capacitor table


General formula: The arudino can be thought of as a switching load. Why? because millions of transistors can switch on or off all at the same time. The two cases we are most concerned about are the minimum and maximum case when the processor is drawing min and max current.

For example, if we know the arudino draws 0.5mA when it's doing nothing and 30mA max, this would be like having a 6600Ω resistor on all the time (for a minimum current) and a 110Ω resistor when it's drawing max current.

The interesting thing is the cable is the reason why we have to have a power filter capacitor, because it has inductance and the cable can't source all of that current instantly. (if we had a super conducting cable with no loss or inductance to the power supply, we wouldn't need filter caps at all).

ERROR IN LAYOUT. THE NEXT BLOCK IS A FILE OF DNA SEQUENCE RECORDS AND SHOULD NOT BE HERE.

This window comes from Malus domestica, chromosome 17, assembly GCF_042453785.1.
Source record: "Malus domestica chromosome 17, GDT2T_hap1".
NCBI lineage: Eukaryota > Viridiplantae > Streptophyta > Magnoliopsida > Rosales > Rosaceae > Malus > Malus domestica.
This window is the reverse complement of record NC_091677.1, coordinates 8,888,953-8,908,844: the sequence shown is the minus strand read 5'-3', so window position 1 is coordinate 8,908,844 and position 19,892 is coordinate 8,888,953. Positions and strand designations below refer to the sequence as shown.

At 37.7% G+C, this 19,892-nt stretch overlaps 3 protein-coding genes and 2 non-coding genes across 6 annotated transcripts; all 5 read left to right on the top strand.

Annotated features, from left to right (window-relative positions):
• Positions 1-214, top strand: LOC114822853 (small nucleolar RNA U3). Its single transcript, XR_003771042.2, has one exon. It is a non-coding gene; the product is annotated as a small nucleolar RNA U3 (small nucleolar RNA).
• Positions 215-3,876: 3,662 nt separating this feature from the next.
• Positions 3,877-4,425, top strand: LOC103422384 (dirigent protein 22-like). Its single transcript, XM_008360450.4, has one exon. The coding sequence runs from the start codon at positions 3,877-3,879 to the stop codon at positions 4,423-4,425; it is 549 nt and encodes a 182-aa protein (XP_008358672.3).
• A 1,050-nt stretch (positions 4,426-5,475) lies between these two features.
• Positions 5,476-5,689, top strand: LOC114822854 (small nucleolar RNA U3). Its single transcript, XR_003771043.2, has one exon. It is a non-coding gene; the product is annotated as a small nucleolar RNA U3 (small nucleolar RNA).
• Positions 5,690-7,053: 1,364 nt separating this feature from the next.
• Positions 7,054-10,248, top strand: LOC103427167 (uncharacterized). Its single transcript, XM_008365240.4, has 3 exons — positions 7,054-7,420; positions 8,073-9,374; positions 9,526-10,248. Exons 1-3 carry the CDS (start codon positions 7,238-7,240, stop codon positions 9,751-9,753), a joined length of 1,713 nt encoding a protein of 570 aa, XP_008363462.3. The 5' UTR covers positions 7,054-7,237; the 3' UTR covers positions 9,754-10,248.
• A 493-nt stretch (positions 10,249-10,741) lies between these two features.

Because the cable takes a while to source power, we need to store it locally in a capacitor. In general this can be calculated, but you'd need to know the inductance of the cable, the power supply's source inductance and resistance. The inductor resistor and the load can be modeled as an RLC circuit. The easier thing to do instead of measuring or estimating the cable resistance, is to switch out capacitors and measure the ripple with a volt meter.


simulate this circuit – Schematic created using CircuitLab

The other example is an oscillator circuit:

Basic Explanation? Can someone provide a bit of an explanation of how these are similar or different?

The capacitors are for tuning the resonant point of the clock crystal, they are different. The capacitor values are very low in the pF range and depend on the value of the resonant point of the crystal, they form a resonant circuit with the crystal.

General Formula? Can someone provide a general formula for calculating the cap values I should use in instances where the voltage is different?

There isn't really a formula, there are tables, but the best place is to look in the datasheet of the microprocessor, because the drive circuitry is slightly different between microprocessors.

enter image description here Source: https://www.electronics-tutorials.ws/oscillator/crystal.html